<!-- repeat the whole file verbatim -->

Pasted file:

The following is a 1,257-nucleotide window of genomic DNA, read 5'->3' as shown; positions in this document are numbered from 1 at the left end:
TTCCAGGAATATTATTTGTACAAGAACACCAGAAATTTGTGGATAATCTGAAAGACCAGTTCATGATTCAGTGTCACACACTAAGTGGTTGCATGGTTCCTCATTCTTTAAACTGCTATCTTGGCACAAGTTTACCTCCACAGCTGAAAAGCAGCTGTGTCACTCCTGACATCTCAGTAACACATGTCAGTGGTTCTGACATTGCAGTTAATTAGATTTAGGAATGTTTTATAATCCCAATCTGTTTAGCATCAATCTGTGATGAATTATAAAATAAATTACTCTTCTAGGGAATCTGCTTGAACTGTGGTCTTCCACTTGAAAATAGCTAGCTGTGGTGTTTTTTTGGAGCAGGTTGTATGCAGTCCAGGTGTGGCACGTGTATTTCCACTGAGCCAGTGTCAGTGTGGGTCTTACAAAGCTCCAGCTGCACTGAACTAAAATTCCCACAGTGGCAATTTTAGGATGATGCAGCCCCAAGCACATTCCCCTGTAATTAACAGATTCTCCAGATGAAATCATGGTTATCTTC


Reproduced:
The following is a 1,257-nucleotide window of genomic DNA, read 5'->3' as shown; positions in this document are numbered from 1 at the left end:
TTCCAGGAATATTATTTGTACAAGAACACCAGAAATTTGTGGATAATCTGAAAGACCAGTTCATGATTCAGTGTCACACACTAAGTGGTTGCATGGTTCCTCATTCTTTAAACTGCTATCTTGGCACAAGTTTACCTCCACAGCTGAAAAGCAGCTGTGTCACTCCTGACATCTCAGTAACACATGTCAGTGGTTCTGACATTGCAGTTAATTAGATTTAGGAATGTTTTATAATCCCAATCTGTTTAGCATCAATCTGTGATGAATTATAAAATAAATTACTCTTCTAGGGAATCTGCTTGAACTGTGGTCTTCCACTTGAAAATAGCTAGCTGTGGTGTTTTTTTGGAGCAGGTTGTATGCAGTCCAGGTGTGGCACGTGTATTTCCACTGAGCCAGTGTCAGTGTGGGTCTTACAAAGCTCCAGCTGCACTGAACTAAAATTCCCACAGTGGCAATTTTAGGATGATGCAGCCCCAAGCACATTCCCCTGTAATTAACAGATTCTCCAGATGAAATCATGGTTATCTTC